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BCCI - Digging its own graveyard

CONTRIBUTOR
Modified 04 Jan 2013
Feature

India

It happened once again in the recent India-Pakistan cricket encounter at Chennai. Something, which at least a billion optimistic Indian team fans believe, cost India the match – an umpiring/human error. And not just one, but two of them. If not entirely talking about how the result could have swung from one side to the other due the errors made by the field umpire – who are after all humans too – the moot question remains why not use the technology and get 95% accuracy, and question the reason why BCCI is reluctant to use it in the decisions and bring fairness in the game instead of negative 100%?

I say, if one is doubting the credibility of DRS, then one should also not forget that the third umpire’s decision on the run-out referrals isn’t 100% correct sometimes, with the number of frames-per-second coming into question and the decision going in the batsman’s favour in the garb of ‘benefit of doubt going to the batsman’, when the slow motion angle shows it was very tight and could easily go the other way if the technology deployed was better.

But the system is still being used and has been in use since even before Rahul Dravid made his debut in international cricket and it has had a complaint-free run. That, at least, gives a fair chance to the batting and the fielding team, a relief and an ease to the field umpires, a satisfaction to the fans, and more importantly, keeps the spirit of cricket alive. So why not use such a technology? The funny part is that BCCI keeps registering complaints with ICC against a few umpires of ‘elite’ quality, time and again, and has not even failed to allege umpires of favouritism to opponent teams.

Team line-up is being changed too often to provide sufficient matches to good players like Ravindra Jadeja and Rohit Sharma. The latter was left double-carting in air during the England tour when two decisions in two different matches went against him and the slow motion camera suggested something else. India not only lost the match but questions were also put on Sharma’s credibility as a batsman. Coach Duncan Fletcher’s contract hasn’t been renewed either. And this is all because of the match results. Who knows what the situation would have been had the decisions went the right way.

A recipient to answering this plight is ICC also, who have not made DRS (Decision Review System) mandatory in the structure and have instead kept it optional for teams to accept. Why? This reminds me of the super-sub formula which was introduced in 2005 and was also made compulsory for the teams to follow before proper experimentation tarnished the image of a player from a cricketer to a bowler or a batsman. There were also issues of him not picked in the eleven depending on the result of the toss. In simple words, it was a virtual insult to a cricketer who was being substituted, but all-rounders emerged only naturally which was the ultimate focus of this rule.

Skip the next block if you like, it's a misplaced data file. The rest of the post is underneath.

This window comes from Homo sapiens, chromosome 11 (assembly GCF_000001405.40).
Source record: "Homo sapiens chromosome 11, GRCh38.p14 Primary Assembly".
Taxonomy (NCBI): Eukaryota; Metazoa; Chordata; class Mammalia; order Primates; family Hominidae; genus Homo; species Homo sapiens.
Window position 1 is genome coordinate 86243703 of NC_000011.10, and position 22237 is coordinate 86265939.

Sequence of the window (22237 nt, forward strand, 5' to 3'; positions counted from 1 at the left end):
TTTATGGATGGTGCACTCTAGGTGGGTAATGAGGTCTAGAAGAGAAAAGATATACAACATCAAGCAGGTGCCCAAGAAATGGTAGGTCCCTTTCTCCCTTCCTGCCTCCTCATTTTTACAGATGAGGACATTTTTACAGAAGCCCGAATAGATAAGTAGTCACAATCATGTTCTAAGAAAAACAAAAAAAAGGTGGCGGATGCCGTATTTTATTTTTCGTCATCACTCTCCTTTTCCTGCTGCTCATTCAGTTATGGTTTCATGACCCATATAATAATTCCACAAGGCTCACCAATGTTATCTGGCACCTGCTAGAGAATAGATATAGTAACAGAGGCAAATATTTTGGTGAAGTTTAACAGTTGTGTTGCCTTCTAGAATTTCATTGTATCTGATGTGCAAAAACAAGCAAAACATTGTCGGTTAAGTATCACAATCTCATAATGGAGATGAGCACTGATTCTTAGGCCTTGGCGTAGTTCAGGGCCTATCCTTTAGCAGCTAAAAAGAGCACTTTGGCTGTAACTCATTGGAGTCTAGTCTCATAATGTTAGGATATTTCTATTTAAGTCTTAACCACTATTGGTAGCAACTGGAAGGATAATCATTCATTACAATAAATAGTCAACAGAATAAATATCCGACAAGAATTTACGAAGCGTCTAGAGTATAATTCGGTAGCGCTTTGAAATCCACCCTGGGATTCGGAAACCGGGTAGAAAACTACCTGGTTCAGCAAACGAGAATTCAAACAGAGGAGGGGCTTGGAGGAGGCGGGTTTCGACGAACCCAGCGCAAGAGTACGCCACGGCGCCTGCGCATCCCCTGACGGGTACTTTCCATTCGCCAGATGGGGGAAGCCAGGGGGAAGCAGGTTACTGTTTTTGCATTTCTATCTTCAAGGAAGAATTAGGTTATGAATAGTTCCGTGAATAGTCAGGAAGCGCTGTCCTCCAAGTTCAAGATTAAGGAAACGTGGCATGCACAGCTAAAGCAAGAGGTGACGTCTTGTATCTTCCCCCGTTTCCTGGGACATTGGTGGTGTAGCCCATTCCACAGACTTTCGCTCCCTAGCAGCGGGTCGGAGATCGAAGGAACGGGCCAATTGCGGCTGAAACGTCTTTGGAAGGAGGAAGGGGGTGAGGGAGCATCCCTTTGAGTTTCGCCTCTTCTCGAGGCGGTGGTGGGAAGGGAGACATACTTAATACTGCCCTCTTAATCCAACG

Another example is the mandatory ball change in the 33rd over in the ODIs which is meant to increase the visibility of the ball to the batsman, especially in the sub-continent conditions where the hard outfield causes the ball to grow old faster. The rule caused an undue advantage to the batting team in the grounds outside the sub-continent. The average team scores have risen since then, the bowler’s value has deteriorated and most importantly, the magic of reverse swing is less likely to be seen. The slog over battle isn’t a battle of the equals any more. The protagonists of the game are different these days.

Is it due to too much pushing by the ICC towards making the game more popular and spreading around the world too quickly – meanwhile losing sight of the basics in the run – that is causing these changes? Or does DRS increase the game time and hamper concentration of the players? But this variable cost should not be more than the value of a correct decision. Or, is it the moolah which is doing all the talking? As the acceptance of the two rules above and the semi-acceptance of the DRS has found the highest revenue generator for ICC, the BCCI, in agreement with all. But why would BCCI not want technology even after it has not gone their way since then?

Whatever maybe the reason, but the careers of a few have definitely got affected due to DRS’ absence and the game might lose its charm too.

Published 03 Jan 2013
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